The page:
I’ve been a subscriber to the San Francisco Chronicle for almost 13 years, the entire time I’ve lived in the city. I started that subscription because I was used to living in a household where newspapers were a daily staple, and because I wanted to support local journalism. I also felt that major cities should have newspapers and I should thus support the city paper.
Sometimes, jokes need explanation; TV Tropes says you’re not supposed to explain the punchline, just the context, but in the case of this joke the two aren’t really separable. Furthermore, this one requires a great deal of broad knowledge in order to make sense; more breadth of knowledge than any other joke I’ve encountered so far. This became clear to me in my relating it to American friends; I didn’t notice the amount you need to know for it while I was living in Ireland. [more...]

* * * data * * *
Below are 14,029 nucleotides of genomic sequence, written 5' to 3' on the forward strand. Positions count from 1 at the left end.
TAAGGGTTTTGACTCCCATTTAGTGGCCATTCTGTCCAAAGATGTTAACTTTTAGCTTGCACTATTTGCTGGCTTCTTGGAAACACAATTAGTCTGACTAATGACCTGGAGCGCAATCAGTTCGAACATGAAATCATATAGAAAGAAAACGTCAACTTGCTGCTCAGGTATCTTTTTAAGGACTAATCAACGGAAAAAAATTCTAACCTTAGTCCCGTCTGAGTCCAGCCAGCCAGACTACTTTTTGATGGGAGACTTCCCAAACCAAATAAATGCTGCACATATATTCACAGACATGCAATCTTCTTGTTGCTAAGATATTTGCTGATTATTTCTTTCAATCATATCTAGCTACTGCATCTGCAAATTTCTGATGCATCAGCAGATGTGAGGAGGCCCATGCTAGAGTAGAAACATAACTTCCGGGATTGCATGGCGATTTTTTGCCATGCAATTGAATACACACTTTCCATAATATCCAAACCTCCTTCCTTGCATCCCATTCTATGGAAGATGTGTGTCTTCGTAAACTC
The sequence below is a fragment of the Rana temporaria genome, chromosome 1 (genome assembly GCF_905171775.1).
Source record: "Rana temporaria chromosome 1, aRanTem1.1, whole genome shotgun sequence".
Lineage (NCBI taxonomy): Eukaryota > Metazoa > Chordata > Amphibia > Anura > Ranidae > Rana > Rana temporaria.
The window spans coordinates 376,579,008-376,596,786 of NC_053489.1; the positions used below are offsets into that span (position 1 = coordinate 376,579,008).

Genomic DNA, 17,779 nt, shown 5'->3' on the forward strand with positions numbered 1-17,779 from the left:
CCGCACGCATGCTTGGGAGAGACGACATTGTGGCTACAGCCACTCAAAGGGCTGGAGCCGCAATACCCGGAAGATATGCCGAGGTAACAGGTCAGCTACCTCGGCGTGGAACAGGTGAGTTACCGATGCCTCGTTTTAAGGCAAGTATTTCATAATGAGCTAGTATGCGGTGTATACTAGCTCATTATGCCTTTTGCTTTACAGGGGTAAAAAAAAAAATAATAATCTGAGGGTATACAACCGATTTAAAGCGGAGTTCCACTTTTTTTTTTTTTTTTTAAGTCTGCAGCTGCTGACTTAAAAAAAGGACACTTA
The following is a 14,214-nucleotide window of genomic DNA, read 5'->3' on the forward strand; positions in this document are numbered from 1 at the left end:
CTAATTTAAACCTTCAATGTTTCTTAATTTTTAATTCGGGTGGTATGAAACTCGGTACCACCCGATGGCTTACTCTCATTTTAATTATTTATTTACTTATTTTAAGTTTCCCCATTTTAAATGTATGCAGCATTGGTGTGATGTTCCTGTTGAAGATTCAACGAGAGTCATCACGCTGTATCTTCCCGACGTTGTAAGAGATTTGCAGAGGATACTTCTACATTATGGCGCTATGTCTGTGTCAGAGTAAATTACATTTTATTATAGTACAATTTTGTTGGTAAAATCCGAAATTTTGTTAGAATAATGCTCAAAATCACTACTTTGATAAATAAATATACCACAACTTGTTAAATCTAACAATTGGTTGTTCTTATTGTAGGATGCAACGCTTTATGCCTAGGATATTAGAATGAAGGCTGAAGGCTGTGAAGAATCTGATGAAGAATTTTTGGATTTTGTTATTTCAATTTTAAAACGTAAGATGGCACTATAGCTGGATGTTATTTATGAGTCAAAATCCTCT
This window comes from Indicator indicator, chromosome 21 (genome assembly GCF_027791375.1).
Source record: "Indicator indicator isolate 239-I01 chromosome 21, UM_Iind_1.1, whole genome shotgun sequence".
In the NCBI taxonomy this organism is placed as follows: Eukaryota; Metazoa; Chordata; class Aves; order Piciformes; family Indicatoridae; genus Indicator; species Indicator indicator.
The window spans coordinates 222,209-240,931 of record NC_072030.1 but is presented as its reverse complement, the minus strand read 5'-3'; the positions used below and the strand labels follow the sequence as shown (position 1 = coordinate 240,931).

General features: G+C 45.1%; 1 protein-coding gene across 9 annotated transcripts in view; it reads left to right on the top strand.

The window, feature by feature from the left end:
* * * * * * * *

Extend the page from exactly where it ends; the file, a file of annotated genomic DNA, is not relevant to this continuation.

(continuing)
In the time since I bought a Kindle, I’ve been extremely happy with it. But the rise of the ebook has brought with it questions about my relationship with books, specifically about book ownership and the notion of a personal library. I’m still trying to cut down on the physical books in my possession—the limited physical space that partly prompted acquiring a Kindle in the first place is still the same—and am finding it difficult to do so. [more...]
Same-sex marriage has been a major news topic this week, because of the passage of North Carolina’s Amendment One and Barack Obama’s statement that he thinks same-sex couples should be able to marry. A good time, then, to explore the subject. [more...]
I don’t usually comment on vapid “lifestyle” articles, particularly when they’re also year-old Wall Street Journal op-ed pieces, but Kay Hymowitz’s “Where Have The Good Men Gone?” has recently been shared by at least two friends and appears to need refutation.